I hope this helps

        Iain Griffen

        --- In SCA-Archery@yahoogroups.com, kburgess1@... wrote:
        >
        > are you trying to draw to your ear ? if so you will encounter problems...
        > if you are using a different anchor point, try this.
        > basic stance and foot placement, hand, elbow, shoulders in line straight on with the target,
        > draw the bow ensuring that the string is in front of your breast and see how much draw you can achieve, you should be able to reach an anchor point somewhere between the point of your chin to mid jaw. that will be plenty of draw.
        >
        > you mentioned that you cant "keep up" ?? speed ? range ? accuracy ?
        >
        > bran
        >
        > ----- Original Message -----
        > From: "Martina" <lilly_anne@...>
        > To: SCA-Archery@yahoogroups.com
        > Sent: Sunday, June 26, 2011 9:19:50 AM
        > Subject: [SCA-Archery] Newbie breast trouble?
        >
        >
        >
        >
        >
        >
        > I just started practising with a group and I have a problem that I can't draw the bow-string far enough because my anatomy gets in the way. I've asked more experienced people but they couldn't think of anything and just suggested a shorter bow despite guys of a similar height have no problems with the one in question. For the record, I fell in love with an English longbow, probably 2" taller than I am. I love the power. But I can't draw it as far as I need even though my arms would allow it - so frustrating. With bows short enough as not to get in the way I can't keep up with others unless it's a recurved riding bow and I can't say I like how it behaves, seems pretty unpredictable. Besides, I'm not riding.
        >
        > I wear a 32GG (uk sizing) bra, that should be about an J in US. My breasts are spaced a little apart. I assume my stance may not be completely correct as I'm just starting up. I draw from my bellydance experience as to posture - pull up off the waist, tuck pelvis in and keep abdominals activated, don't lock knees - on that I add leg position and other things I've been told. I feel I get most power from all muscles involved and use the width of my "manly" shoulders this way as opposed when trying to collapse my chest in.
        >
        > I've heard so many times that breasts are not an obstacle with archery. So, what is wrong?
        >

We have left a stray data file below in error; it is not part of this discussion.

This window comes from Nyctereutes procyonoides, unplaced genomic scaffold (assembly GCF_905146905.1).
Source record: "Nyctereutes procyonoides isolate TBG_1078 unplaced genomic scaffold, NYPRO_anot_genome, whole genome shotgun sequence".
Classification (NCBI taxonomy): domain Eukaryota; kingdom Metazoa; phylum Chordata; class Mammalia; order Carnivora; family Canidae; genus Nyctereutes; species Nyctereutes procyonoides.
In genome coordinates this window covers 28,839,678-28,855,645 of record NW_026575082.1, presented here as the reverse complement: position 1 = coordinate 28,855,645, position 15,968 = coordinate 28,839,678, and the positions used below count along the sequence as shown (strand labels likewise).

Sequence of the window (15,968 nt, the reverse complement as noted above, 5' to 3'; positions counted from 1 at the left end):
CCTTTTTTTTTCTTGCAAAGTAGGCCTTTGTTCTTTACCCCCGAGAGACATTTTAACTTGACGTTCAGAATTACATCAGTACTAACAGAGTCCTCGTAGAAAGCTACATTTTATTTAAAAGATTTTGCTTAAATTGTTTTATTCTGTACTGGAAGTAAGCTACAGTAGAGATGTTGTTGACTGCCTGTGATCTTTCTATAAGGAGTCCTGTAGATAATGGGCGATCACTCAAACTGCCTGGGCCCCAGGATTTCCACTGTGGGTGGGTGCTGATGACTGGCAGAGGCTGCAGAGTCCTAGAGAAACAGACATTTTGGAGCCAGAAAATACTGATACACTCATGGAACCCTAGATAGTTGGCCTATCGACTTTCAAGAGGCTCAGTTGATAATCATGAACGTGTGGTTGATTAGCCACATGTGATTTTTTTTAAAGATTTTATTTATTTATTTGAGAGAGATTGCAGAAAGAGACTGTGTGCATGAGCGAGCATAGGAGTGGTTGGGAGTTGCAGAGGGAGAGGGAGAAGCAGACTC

• loreleiElkins@aol.com
        Yep, good advice on stance below. You should not be pulling the string in front of your breast but to the side of it. From one well endowed women to
        Message 3 of 12 , Jun 27, 2011
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          Yep, good advice on stance below.  You should not be pulling the string in front of your breast but to the side of it.  From one well endowed women to another....your boobs should never get in the way.


          Lorelei

          You need a piece of equipment call a breast protector. This can be heavy nylon mesh in a modern one, or leather in a more period appearing one.  The breast protector will allow the breast to compress somewhat. It also provides a surface to that the string will not snag on release.

          I knew one well endowed lady of the CSULB archery team that pulled the string of the bow deeply into the breast at full draw. Using a breast protector she competed at the Varsity collegiate level.

          As for which mussels to use.  You should feel the squeeze between your shoulder blades if you are drawing correctly.  With your build I recommend a "closed stance" That is you should face the target completely completely sidwise. You shoulders in line with your hips and at full draw you should have a straight line from your bow hand to the elbow of your string hand arm. Another way yo say this is  heals, hips and shoulders all lined up and 90 degrees to the shooting line.

          I hope that helps.

          Njall




          -----Original Message-----
          From: Scott B. Jaqua <hagerson@...>
          To: SCA-Archery <SCA-Archery@yahoogroups.com>
          Sent: Sun, Jun 26, 2011 9:04 am
          Subject: Re: [SCA-Archery] Newbie breast trouble?



          You need a piece of equipment call a breast protector. This can be heavy nylon mesh in a modern one, or leather in a more period appearing one.  The breast protector will allow the breast to compress somewhat. It also provides a surface to that the string will not snag on release.

          I knew one well endowed lady of the CSULB archery team that pulled the string of the bow deeply into the breast at full draw. Using a breast protector she competed at the Varsity collegiate level.